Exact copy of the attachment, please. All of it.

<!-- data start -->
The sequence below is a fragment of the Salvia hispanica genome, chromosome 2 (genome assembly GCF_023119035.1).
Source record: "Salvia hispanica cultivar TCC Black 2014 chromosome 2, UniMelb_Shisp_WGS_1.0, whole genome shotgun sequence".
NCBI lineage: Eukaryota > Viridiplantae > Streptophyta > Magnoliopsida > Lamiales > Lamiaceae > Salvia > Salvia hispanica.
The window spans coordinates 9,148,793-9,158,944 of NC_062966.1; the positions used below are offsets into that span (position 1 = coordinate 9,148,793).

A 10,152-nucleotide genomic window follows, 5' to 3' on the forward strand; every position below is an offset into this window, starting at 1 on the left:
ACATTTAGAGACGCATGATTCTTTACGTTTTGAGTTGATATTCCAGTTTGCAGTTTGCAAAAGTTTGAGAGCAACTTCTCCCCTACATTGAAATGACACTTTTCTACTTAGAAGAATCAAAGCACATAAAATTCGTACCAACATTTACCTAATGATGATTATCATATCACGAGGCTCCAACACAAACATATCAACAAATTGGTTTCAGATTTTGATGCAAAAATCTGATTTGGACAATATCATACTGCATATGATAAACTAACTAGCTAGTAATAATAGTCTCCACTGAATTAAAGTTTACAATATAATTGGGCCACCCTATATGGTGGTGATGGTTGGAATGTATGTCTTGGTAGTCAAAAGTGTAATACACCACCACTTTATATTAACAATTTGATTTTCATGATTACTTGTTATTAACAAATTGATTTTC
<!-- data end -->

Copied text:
The sequence below is a fragment of the Salvia hispanica genome, chromosome 2 (genome assembly GCF_023119035.1).
Source record: "Salvia hispanica cultivar TCC Black 2014 chromosome 2, UniMelb_Shisp_WGS_1.0, whole genome shotgun sequence".
NCBI lineage: Eukaryota > Viridiplantae > Streptophyta > Magnoliopsida > Lamiales > Lamiaceae > Salvia > Salvia hispanica.
The window spans coordinates 9,148,793-9,158,944 of NC_062966.1; the positions used below are offsets into that span (position 1 = coordinate 9,148,793).

A 10,152-nucleotide genomic window follows, 5' to 3' on the forward strand; every position below is an offset into this window, starting at 1 on the left:
ACATTTAGAGACGCATGATTCTTTACGTTTTGAGTTGATATTCCAGTTTGCAGTTTGCAAAAGTTTGAGAGCAACTTCTCCCCTACATTGAAATGACACTTTTCTACTTAGAAGAATCAAAGCACATAAAATTCGTACCAACATTTACCTAATGATGATTATCATATCACGAGGCTCCAACACAAACATATCAACAAATTGGTTTCAGATTTTGATGCAAAAATCTGATTTGGACAATATCATACTGCATATGATAAACTAACTAGCTAGTAATAATAGTCTCCACTGAATTAAAGTTTACAATATAATTGGGCCACCCTATATGGTGGTGATGGTTGGAATGTATGTCTTGGTAGTCAAAAGTGTAATACACCACCACTTTATATTAACAATTTGATTTTCATGATTACTTGTTATTAACAAATTGATTTTC